I did not want to modify my original hardware since I wanted to be able to reverse this if it didn't work out, so I started at the junkyard and picked up another pair of upper clamshells and TWO pairs of the lower axle brackets with the studs. A little time with a cutoff wheel was needed to remove the studs from the tube brackets and to clearance the upper clamshells for the U-bolts:
Due to how my weekend schedules worked out, I had done all this prep work on these brackets a few weeks in advance. When it came time to actually install everything on the van, it was pretty much a bolt-on operation. Is this what it's like for the Jeep guys who just buy everything off the shelf? Child's play!
A few quick notes for any other Astro/Safari owners who may follow behind me:
- At my local yard, there was one fairly late-model van (~2000) and one older van with the fiberglass leaf setup - I took the upper clamshell and lower tube brackets from the newer van (a match for mine), and the 2nd set of lower tube brackets from the older van.
- I noticed that the fiber-leaf tube brackets are "shallower", so I put these on the inboard-side of the arrangement (left in the above photo) so that they wouldn't touch the lower-clamshell bracket that's fixed to the axle. With the stock leaf-pack, the lower bracket, lower clamshell, and upper clamshell all meet and you tighten the sandwich together. In this case, that won't work, and I didn't want the lower bracket pulling UP and potentially flexing the welded-part of the lower clamshell (and I didn't want to have to cut it off), so the "shallower" tube bracket worked out great.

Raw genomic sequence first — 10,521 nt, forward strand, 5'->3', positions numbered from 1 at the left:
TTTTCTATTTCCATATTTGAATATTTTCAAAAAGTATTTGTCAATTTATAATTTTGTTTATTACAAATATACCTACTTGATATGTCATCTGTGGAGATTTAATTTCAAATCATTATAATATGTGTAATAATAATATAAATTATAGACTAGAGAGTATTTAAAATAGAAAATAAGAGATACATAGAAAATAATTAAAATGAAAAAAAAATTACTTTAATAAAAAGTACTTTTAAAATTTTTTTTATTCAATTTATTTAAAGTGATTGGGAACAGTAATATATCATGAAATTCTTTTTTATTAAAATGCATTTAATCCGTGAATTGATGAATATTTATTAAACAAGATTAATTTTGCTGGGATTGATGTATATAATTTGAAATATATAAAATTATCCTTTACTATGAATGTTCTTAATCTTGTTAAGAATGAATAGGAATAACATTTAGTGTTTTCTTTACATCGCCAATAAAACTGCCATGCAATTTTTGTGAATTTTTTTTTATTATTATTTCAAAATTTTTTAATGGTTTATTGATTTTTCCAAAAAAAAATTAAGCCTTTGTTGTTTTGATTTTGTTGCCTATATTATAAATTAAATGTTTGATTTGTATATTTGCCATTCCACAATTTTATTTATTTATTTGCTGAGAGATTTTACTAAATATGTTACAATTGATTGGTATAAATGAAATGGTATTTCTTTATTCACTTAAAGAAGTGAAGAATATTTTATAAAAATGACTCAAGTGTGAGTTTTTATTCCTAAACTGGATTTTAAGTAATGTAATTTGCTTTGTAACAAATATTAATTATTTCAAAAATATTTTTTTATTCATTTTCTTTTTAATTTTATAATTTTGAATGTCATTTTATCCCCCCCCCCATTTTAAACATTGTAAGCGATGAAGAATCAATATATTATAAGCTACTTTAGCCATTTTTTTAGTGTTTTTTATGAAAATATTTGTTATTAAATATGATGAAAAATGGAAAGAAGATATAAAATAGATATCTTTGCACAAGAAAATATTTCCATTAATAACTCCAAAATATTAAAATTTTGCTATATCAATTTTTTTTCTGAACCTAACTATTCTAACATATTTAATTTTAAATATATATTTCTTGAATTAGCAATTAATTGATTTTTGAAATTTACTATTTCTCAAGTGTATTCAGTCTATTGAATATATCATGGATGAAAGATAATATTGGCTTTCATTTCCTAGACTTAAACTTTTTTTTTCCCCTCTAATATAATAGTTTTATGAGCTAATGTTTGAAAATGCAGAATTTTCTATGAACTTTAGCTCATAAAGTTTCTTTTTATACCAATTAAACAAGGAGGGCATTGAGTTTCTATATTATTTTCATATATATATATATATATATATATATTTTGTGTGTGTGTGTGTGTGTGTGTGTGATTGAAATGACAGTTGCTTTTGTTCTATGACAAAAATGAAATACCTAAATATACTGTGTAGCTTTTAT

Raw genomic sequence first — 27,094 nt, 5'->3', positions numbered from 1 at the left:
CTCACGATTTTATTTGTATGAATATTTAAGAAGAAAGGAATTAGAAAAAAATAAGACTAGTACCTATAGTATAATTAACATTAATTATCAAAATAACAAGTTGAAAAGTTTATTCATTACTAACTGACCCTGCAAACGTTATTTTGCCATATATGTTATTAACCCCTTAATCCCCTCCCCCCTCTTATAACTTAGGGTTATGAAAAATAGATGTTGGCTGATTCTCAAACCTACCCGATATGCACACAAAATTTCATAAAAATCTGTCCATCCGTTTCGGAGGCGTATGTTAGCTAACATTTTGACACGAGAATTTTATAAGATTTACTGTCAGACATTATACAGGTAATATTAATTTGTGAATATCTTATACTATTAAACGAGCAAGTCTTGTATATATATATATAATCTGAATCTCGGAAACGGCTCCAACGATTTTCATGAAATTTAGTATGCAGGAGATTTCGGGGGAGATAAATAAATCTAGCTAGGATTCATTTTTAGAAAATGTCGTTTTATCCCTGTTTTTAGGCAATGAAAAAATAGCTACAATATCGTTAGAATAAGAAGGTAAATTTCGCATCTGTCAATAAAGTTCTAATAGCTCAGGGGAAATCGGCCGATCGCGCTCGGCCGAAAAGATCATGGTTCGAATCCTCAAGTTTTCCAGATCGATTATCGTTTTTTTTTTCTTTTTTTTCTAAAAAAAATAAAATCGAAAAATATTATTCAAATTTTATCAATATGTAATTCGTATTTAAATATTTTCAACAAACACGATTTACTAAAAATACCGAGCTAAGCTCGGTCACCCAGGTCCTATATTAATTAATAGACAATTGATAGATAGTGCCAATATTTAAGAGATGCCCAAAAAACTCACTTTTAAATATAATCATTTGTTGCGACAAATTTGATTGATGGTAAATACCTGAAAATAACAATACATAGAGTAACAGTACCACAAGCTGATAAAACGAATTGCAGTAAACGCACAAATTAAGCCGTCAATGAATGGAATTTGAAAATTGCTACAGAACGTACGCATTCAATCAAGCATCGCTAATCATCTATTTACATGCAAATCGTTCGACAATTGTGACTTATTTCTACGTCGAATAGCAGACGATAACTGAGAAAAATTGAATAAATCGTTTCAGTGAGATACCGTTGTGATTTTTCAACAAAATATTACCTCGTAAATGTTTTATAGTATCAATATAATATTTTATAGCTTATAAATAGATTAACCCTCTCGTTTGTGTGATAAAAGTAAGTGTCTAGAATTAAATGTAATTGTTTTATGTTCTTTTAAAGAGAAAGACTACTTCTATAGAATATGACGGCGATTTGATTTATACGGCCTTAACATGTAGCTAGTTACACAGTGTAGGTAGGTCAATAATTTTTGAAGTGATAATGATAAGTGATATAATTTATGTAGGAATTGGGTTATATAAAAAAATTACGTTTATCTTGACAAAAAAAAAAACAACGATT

- The U-bolts are part #BT5-0111S from AutoAndTruckSprings.com - they're 9/16" diameter, 3-1/2" inside width, and 8-1/4" long
- I could probably have got away with a shorter bolt, but there's a lot of compression with the OEM rubber pads, so this made it easy to get the nuts started.
- I probably didn't need 9/16" bolts, but from this supplier, those were the only parts with 3-1/2" inside spacing. If you find 1/2" or even smaller U-bolts from another supplier with the 3-1/2" spacing, that would let you install these without drilling out the brackets. The 3-1/2" spacing makes it possible to re-use the existing inboard bracket holes without having to slot or grind anything (other than enlarging the diameter of the holes with a drill).
I had one other side-effect from the new HD spring pack: with the same nominal +4 arch as the S-10 springs, but a more appropriate spring rate, I've got slightly deeper arch in the pack, and I got interference between the "rebound clip" and the exhaust pipe after the muffler. A torch and a couple of burly dudes at my local Midas sorted this out for a coffee-money sized tip: